In business, we identify the client’s pain point. Then we offer a solution. It’s a pretty basic exchange. But, sometimes, identifying a pain point can cause befuddlement.
Remember, unless the potential customer is experiencing some sort of pain point, they are not going to buy your product.
So, how do you go about doing this? Go to the source. Schedule a meeting with the potential client(s). And then really listen to what they have to say. However, during this process, we have a few tips.
First, don’t come across like a predator. Too many salespeople go in for “the kill” and that’s just not a way to do business. It also tends to lend itself to canned sales pitches with boring presentations in which the client has zoned out. Second, remember, you’re trying to glean information as much as a sale. Don’t come across as slimy.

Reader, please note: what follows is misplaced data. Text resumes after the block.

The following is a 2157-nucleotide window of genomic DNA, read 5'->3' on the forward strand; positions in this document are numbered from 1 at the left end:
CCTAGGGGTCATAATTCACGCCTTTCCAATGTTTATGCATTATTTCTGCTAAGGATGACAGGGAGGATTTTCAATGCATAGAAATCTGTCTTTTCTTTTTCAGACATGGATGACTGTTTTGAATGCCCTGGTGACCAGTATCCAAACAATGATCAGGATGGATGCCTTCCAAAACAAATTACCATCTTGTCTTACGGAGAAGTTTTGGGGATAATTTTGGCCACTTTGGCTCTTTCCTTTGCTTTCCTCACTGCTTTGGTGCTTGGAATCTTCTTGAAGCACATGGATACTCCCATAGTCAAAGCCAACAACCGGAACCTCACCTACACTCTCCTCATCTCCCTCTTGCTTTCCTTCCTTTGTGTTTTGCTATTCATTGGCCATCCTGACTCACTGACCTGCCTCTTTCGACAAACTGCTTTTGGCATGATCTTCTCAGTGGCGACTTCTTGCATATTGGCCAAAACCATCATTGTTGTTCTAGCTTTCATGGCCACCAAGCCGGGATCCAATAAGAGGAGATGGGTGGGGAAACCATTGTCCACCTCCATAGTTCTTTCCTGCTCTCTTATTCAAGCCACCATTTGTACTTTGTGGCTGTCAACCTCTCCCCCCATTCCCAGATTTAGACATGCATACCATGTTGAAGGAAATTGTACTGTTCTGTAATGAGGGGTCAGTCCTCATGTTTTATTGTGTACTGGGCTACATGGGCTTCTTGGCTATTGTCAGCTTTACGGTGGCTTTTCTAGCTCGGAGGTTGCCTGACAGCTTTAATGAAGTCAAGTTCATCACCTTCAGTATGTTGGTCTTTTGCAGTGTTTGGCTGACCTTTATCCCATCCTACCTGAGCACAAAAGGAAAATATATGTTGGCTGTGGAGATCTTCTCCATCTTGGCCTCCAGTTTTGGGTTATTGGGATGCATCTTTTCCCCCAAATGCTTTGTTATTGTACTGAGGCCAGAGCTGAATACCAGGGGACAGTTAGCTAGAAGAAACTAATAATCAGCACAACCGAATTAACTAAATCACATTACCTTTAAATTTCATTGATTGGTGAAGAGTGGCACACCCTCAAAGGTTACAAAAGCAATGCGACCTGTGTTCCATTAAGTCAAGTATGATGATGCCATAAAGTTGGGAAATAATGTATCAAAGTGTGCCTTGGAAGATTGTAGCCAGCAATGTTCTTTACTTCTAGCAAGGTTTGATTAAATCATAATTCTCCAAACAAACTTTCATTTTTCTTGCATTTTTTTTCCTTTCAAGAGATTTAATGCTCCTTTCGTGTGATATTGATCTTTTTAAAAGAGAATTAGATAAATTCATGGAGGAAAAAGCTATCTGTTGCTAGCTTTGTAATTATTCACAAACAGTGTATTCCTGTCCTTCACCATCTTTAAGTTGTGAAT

But neither can you outright ask potential customers what isn’t working about your approach. You have to be subtle. Nobody is going to give you ammunition to sell to them. You can get your questions answered by asking open-ended questions.
Third, it’s as simple as this: when you have a real discussion about a potential pain point, rather than plunging into your solution, prospective clients are far more likely to share their issues with you.
Finally, bear in mind that people, in general, love to hear themselves speak. In fact, most people are just waiting for their turn to speak. That’s why active listening is a thing. Your mission is to tease out as many pain points as possible. This is the ideal time to begin speaking about the solutions you can offer.